U.S. Says N. Korea Nuclear Activity a 'Subject of Concern'

A U.S. special envoy said Sunday that Washington has just begun considering how to respond to North Korea's claim of moving closer to a second, easier way of making nuclear bombs.

"If we are going to deal as we wish with the denuclearization of the Korean peninsula, this is an issue that will have to be clarified," Stephen Bosworth, special envoy on North Korea, told reporters in Seoul.

North Korea said Friday its process of enriching uranium is nearly complete, giving it a new way to make weapons in addition to its known plutonium-based program. The announcement came just hours before Bosworth flew to Seoul to discuss how to bring the North back to stalled disarmament talks.

"We have just begun to consider that question of what we might do in response," Bosworth said. "But at this point, all I think I would say is that any indication of a nuclear program on the part of North Korea — whether it's HEU (highly enriched uranium) or anything else — is a subject of concern and one which has to be addressed."

Bosworth, who visited Beijing before coming to Seoul, was to leave for Tokyo later Sunday. Sung Kim, the chief U.S. nuclear negotiator who is traveling with Bosworth, is to return to Seoul on Tuesday to meet visiting Russian nuclear envoy Grigory Logvinov.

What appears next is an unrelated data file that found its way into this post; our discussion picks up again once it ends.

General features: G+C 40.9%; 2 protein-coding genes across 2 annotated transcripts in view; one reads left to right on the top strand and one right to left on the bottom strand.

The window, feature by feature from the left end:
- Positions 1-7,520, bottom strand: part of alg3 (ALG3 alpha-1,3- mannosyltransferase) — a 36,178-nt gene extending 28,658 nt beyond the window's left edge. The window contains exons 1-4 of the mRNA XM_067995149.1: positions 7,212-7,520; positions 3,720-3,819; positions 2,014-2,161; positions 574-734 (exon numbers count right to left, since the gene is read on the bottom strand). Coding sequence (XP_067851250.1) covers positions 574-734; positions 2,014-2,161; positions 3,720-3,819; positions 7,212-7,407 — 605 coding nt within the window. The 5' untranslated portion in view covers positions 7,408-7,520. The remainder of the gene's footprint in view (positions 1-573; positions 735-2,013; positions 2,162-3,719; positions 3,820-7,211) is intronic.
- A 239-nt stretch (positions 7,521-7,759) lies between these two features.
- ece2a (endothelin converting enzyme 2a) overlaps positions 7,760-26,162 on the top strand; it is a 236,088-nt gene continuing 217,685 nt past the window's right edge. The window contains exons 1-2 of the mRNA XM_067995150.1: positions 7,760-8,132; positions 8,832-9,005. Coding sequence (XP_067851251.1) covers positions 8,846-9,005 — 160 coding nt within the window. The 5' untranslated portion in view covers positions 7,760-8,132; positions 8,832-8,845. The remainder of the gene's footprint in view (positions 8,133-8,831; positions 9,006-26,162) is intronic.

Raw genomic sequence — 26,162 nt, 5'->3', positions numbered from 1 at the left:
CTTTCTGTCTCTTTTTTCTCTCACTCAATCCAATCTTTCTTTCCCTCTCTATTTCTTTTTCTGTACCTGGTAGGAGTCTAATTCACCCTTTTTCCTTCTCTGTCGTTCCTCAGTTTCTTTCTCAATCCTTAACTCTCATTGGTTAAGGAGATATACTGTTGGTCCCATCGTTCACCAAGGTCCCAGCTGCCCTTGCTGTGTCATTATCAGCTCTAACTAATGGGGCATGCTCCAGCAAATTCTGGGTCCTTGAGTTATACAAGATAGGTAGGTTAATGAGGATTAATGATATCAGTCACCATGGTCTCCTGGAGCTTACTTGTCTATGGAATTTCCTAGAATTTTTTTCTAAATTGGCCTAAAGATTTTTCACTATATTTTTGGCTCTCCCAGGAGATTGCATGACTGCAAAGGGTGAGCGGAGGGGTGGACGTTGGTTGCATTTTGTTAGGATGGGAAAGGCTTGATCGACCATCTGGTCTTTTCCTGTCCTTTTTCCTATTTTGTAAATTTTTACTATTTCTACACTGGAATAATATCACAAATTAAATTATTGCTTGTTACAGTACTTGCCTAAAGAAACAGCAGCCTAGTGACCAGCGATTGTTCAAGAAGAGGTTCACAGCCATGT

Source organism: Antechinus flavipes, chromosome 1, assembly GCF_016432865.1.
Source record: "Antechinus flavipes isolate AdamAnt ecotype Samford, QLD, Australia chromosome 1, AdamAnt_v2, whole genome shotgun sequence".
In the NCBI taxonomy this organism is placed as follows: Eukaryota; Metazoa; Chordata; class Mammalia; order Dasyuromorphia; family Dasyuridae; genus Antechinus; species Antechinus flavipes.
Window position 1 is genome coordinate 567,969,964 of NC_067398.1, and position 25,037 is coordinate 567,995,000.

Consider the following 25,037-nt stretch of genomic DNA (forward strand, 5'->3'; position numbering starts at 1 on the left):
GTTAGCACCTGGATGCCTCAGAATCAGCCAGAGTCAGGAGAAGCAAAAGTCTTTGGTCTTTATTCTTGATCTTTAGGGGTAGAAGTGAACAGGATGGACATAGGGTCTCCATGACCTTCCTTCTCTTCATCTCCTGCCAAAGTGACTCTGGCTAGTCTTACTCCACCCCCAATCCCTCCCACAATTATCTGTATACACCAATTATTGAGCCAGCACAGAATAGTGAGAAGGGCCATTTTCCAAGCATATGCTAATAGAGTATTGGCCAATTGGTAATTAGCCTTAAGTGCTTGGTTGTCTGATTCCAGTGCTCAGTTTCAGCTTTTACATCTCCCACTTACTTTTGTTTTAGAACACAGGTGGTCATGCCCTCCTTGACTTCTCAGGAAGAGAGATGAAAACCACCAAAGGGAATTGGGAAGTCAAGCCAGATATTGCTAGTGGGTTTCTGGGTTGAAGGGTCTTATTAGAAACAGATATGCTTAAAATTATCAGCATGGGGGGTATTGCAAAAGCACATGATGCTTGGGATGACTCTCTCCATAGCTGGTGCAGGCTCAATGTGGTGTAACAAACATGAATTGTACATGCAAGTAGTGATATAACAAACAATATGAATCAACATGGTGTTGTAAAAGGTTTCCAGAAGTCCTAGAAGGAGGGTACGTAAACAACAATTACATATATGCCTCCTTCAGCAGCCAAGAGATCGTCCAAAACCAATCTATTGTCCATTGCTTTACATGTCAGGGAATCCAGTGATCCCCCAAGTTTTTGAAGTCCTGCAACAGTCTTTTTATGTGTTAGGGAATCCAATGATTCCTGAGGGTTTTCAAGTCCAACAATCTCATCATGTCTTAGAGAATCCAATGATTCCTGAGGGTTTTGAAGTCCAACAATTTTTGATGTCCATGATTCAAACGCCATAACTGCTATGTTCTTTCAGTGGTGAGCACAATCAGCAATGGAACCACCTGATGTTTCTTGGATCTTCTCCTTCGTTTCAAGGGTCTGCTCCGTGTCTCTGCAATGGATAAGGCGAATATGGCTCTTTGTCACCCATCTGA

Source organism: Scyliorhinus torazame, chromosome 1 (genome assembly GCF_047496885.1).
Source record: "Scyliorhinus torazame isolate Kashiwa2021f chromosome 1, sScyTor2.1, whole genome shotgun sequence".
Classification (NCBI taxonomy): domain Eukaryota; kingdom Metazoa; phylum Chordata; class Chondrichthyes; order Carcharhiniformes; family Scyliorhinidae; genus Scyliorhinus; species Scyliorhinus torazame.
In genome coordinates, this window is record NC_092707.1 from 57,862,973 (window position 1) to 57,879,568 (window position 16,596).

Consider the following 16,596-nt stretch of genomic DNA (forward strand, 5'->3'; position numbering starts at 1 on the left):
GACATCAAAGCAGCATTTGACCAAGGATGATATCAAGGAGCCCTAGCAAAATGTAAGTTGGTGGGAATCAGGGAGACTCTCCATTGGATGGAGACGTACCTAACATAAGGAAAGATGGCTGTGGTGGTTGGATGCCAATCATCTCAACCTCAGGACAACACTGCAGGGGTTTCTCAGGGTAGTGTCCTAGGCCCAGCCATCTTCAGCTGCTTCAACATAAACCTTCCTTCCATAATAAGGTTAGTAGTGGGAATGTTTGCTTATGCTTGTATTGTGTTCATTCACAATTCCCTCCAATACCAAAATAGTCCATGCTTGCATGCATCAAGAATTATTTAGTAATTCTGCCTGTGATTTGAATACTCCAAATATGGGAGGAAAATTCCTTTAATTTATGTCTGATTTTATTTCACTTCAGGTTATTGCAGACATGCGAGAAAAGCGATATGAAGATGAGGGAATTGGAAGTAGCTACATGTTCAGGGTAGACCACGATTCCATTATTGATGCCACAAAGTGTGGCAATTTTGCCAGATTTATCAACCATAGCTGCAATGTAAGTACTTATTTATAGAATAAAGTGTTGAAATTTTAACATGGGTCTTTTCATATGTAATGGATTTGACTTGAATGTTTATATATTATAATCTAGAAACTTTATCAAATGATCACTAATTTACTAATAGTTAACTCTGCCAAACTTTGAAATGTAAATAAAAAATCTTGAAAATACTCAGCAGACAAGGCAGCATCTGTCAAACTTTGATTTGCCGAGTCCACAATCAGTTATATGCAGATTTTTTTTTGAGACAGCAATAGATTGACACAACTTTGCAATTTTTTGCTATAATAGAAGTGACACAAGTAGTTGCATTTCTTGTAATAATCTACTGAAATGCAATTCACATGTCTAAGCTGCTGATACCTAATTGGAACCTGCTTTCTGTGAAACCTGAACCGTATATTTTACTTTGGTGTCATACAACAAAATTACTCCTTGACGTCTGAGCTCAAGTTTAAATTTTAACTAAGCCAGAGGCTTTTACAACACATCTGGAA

Bosworth said he and South Korean officials agreed "entirely" that the complete, verifiable denuclearization of the Korean peninsula remains their prime interest.

North Korea is believed to have processed enough plutonium for at least half a dozen bombs, and said Friday it is continuing to weaponize plutonium. Experts say uranium offers an easier way to make nuclear weapons.

The North pulled out of six-nation disarmament talks — involving the two Koreas, the U.S., China, Russia and Japan — in April to protest international criticism of a controversial rocket launch. It conducted its second nuclear test in May.

North Korea has said it will only talk one-on-one with the U.S.

"As we have indicated in the past, we are prepared to engage bilaterally as well with the North Koreans, but only in the context of the six-party process," Bosworth said.

Washington has shown no signs of easing pressure on North Korea through new U.N. sanctions aimed at punishing the North's latest nuclear test, despite a series of conciliatory gestures by the regime such as the release of two American journalists and five South Koreans detained in the country.